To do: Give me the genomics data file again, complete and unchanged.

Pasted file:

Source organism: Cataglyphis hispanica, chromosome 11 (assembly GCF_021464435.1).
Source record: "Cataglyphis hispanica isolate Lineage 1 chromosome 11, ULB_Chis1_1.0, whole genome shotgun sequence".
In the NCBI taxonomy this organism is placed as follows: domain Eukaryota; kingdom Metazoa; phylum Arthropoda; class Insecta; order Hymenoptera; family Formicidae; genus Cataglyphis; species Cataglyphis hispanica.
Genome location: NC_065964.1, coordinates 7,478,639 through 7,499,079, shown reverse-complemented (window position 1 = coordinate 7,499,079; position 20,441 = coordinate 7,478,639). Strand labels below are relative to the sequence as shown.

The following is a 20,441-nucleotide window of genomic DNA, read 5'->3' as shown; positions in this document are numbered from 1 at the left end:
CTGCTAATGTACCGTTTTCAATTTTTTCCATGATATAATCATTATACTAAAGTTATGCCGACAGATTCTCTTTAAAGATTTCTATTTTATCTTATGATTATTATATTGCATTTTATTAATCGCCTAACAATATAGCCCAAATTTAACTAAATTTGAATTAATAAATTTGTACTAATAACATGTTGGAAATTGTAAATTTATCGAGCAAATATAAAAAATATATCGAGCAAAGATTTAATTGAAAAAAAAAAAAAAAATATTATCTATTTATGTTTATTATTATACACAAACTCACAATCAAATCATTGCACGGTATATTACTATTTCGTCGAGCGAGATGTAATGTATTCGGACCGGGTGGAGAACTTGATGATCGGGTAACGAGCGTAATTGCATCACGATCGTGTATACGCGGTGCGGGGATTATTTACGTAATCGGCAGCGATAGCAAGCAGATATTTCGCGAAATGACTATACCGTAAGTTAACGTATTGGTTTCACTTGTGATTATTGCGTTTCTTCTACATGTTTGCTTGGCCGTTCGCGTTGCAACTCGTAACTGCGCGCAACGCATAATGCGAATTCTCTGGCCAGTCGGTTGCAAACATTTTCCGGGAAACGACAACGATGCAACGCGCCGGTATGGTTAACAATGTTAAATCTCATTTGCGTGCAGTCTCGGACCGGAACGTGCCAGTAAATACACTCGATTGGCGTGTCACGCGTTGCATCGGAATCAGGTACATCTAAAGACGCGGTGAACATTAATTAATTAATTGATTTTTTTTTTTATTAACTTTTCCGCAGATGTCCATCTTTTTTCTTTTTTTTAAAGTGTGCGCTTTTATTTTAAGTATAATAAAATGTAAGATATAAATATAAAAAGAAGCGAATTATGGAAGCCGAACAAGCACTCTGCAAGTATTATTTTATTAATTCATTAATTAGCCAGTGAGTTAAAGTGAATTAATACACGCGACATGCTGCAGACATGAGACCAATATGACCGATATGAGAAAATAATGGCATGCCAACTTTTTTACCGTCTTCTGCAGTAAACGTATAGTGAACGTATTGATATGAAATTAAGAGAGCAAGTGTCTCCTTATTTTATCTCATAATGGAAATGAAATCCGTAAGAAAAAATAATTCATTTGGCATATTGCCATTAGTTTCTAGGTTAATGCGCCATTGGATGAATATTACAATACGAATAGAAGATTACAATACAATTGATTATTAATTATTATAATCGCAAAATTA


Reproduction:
Source organism: Cataglyphis hispanica, chromosome 11 (assembly GCF_021464435.1).
Source record: "Cataglyphis hispanica isolate Lineage 1 chromosome 11, ULB_Chis1_1.0, whole genome shotgun sequence".
In the NCBI taxonomy this organism is placed as follows: domain Eukaryota; kingdom Metazoa; phylum Arthropoda; class Insecta; order Hymenoptera; family Formicidae; genus Cataglyphis; species Cataglyphis hispanica.
Genome location: NC_065964.1, coordinates 7,478,639 through 7,499,079, shown reverse-complemented (window position 1 = coordinate 7,499,079; position 20,441 = coordinate 7,478,639). Strand labels below are relative to the sequence as shown.

The following is a 20,441-nucleotide window of genomic DNA, read 5'->3' as shown; positions in this document are numbered from 1 at the left end:
CTGCTAATGTACCGTTTTCAATTTTTTCCATGATATAATCATTATACTAAAGTTATGCCGACAGATTCTCTTTAAAGATTTCTATTTTATCTTATGATTATTATATTGCATTTTATTAATCGCCTAACAATATAGCCCAAATTTAACTAAATTTGAATTAATAAATTTGTACTAATAACATGTTGGAAATTGTAAATTTATCGAGCAAATATAAAAAATATATCGAGCAAAGATTTAATTGAAAAAAAAAAAAAAAATATTATCTATTTATGTTTATTATTATACACAAACTCACAATCAAATCATTGCACGGTATATTACTATTTCGTCGAGCGAGATGTAATGTATTCGGACCGGGTGGAGAACTTGATGATCGGGTAACGAGCGTAATTGCATCACGATCGTGTATACGCGGTGCGGGGATTATTTACGTAATCGGCAGCGATAGCAAGCAGATATTTCGCGAAATGACTATACCGTAAGTTAACGTATTGGTTTCACTTGTGATTATTGCGTTTCTTCTACATGTTTGCTTGGCCGTTCGCGTTGCAACTCGTAACTGCGCGCAACGCATAATGCGAATTCTCTGGCCAGTCGGTTGCAAACATTTTCCGGGAAACGACAACGATGCAACGCGCCGGTATGGTTAACAATGTTAAATCTCATTTGCGTGCAGTCTCGGACCGGAACGTGCCAGTAAATACACTCGATTGGCGTGTCACGCGTTGCATCGGAATCAGGTACATCTAAAGACGCGGTGAACATTAATTAATTAATTGATTTTTTTTTTTATTAACTTTTCCGCAGATGTCCATCTTTTTTCTTTTTTTTAAAGTGTGCGCTTTTATTTTAAGTATAATAAAATGTAAGATATAAATATAAAAAGAAGCGAATTATGGAAGCCGAACAAGCACTCTGCAAGTATTATTTTATTAATTCATTAATTAGCCAGTGAGTTAAAGTGAATTAATACACGCGACATGCTGCAGACATGAGACCAATATGACCGATATGAGAAAATAATGGCATGCCAACTTTTTTACCGTCTTCTGCAGTAAACGTATAGTGAACGTATTGATATGAAATTAAGAGAGCAAGTGTCTCCTTATTTTATCTCATAATGGAAATGAAATCCGTAAGAAAAAATAATTCATTTGGCATATTGCCATTAGTTTCTAGGTTAATGCGCCATTGGATGAATATTACAATACGAATAGAAGATTACAATACAATTGATTATTAATTATTATAATCGCAAAATTA